What are the orders of magnitude?

Number and Mass Particle Emissions by Engine Technology – Source: MECA, Ford Motor Company

Since the first generations of GDI engines are not constrained by the standard, the technologies required to limit particles have not generally been integrated by the manufacturers. Emissions levels, depending on driving conditions and driving style, can reach up to 1013 particles / km, more than 10 times the recent diesel engines.

Technologies to reduce these emissions include the particulate filter for gasoline engine (GPF), as well as the optimization of injection systems and the shape of combustion chambers. These solutions exist today and are deployed more and more widely on the latest generation GDI engines to pass the standards. Particulate emissions are then much better contained, well below 6×1011regulations.

What does Geco air do?

Geco air now incorporates a particle emission model for GDI gasoline vehicles. These emissions are taken into account when calculating POPs for each of your trips. For example, on an urban commute with a driving style corresponding to the average user of Geco air, taking into account petrol particles will increase your balance sheet by around 10 POPs. This value will double easily if you adopt a more nervous driving.

Emissions out of exhaust: same (bad) report for all vehicles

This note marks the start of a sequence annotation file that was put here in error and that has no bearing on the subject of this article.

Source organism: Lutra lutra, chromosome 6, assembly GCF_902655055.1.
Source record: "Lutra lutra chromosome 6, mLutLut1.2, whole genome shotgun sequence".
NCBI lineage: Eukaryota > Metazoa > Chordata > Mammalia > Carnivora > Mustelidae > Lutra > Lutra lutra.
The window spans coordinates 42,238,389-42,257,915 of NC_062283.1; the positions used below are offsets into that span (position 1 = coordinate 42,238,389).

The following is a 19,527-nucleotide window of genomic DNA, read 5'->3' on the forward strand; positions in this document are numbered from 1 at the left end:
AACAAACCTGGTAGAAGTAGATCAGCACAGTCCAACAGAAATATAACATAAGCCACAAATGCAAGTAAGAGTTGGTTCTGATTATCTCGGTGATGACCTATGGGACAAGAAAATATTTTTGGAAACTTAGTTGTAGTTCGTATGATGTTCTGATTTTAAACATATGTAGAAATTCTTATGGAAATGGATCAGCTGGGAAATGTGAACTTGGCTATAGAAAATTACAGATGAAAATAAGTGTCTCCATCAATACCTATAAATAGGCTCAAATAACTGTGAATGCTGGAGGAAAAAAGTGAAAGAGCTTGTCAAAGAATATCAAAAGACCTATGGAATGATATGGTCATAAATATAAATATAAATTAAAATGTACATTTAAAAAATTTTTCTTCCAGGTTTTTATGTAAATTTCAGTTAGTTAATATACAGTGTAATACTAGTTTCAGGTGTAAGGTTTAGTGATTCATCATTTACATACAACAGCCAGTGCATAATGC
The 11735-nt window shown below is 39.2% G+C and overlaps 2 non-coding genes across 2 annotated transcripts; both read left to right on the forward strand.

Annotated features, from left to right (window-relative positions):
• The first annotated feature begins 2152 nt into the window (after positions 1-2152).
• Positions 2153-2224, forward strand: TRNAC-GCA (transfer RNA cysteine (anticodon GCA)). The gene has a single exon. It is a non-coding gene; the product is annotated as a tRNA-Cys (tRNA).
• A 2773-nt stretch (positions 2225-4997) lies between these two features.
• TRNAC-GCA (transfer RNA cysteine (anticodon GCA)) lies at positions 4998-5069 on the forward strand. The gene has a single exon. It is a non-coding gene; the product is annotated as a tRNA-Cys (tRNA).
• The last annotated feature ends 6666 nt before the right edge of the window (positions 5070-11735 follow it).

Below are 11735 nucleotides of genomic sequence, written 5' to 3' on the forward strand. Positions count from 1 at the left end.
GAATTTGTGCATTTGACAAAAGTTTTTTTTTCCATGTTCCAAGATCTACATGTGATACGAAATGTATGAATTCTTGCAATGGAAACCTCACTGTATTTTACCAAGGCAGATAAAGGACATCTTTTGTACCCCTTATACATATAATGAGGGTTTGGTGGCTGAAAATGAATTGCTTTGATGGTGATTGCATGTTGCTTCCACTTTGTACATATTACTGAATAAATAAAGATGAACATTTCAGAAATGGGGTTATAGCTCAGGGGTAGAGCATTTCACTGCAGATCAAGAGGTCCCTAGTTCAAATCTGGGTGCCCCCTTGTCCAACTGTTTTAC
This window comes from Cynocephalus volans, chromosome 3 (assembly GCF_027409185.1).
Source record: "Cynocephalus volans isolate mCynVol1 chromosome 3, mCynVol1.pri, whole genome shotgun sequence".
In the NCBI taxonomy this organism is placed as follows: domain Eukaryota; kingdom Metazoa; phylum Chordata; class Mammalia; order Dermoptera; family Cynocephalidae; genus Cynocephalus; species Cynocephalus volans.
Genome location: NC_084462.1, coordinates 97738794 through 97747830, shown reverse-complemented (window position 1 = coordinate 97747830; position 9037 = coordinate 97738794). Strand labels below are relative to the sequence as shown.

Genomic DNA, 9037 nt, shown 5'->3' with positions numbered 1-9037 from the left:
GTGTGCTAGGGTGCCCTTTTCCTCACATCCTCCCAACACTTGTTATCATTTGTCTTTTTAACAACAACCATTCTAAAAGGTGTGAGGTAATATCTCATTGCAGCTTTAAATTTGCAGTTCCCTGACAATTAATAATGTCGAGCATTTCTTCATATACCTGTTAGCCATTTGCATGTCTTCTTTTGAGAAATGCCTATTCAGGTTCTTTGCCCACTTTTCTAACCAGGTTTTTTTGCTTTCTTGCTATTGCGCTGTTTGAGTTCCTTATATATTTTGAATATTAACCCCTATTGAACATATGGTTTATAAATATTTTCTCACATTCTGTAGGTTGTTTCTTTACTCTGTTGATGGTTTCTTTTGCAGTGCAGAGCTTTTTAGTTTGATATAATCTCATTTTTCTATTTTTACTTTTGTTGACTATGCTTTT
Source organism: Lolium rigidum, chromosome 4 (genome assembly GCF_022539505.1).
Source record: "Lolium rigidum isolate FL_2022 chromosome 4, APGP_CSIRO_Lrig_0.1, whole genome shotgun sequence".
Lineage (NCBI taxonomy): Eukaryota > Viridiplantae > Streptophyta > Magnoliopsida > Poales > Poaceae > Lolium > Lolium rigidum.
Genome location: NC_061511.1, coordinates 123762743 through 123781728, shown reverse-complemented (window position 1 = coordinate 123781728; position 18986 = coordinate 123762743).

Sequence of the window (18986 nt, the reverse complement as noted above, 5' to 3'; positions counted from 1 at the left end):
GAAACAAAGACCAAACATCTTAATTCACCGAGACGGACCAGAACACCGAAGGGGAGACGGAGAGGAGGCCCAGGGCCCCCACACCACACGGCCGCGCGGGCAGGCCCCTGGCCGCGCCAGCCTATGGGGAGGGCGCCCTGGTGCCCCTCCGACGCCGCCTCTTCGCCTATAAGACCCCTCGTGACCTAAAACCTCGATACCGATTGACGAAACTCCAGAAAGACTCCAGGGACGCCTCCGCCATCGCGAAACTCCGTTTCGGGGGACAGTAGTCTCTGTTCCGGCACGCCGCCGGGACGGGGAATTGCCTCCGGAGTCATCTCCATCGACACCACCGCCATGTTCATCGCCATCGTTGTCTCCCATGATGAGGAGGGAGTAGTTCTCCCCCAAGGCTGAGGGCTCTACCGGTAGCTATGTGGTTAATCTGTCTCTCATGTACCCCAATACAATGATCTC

The abrasion of tires, brakes and the road generates emissions of fine particles.

Which vehicles are concerned?

All vehicles are concerned. And yes, even an electric vehicle emits fine particles, even if the brakes, less stressed thanks to energy recovery when braking, emit less particles compared to a conventional vehicle.

What are the orders of magnitude?

Particulate matter (PM10) emissions from a particular vehicle related to tire, brake and road abrasions are in the range of 10 to 40 mg per kilometer traveled. These levels are far from negligible, beyond the exhaust emission levels of recent gasoline vehicles like Diesel. In 2015, the Air Quality Observatory in Paris area estimated that 41% of suspended fine particles emitted by Parisian road traffic originated from this polluting source.

Of course, these levels depend on many factors: vehicle characteristics (mass, tire pressures, etc.), road profile (sinuosity, slope, slope), driving style (braking intensity and acceleration, cornering speed) , ambient conditions (temperature, rain, snow, etc.) or the type of road surface. The experienced driver can easily hear that the service life of his tires and brake pads depends strongly on his driving style: the same is true for the fine particles caused by this wear!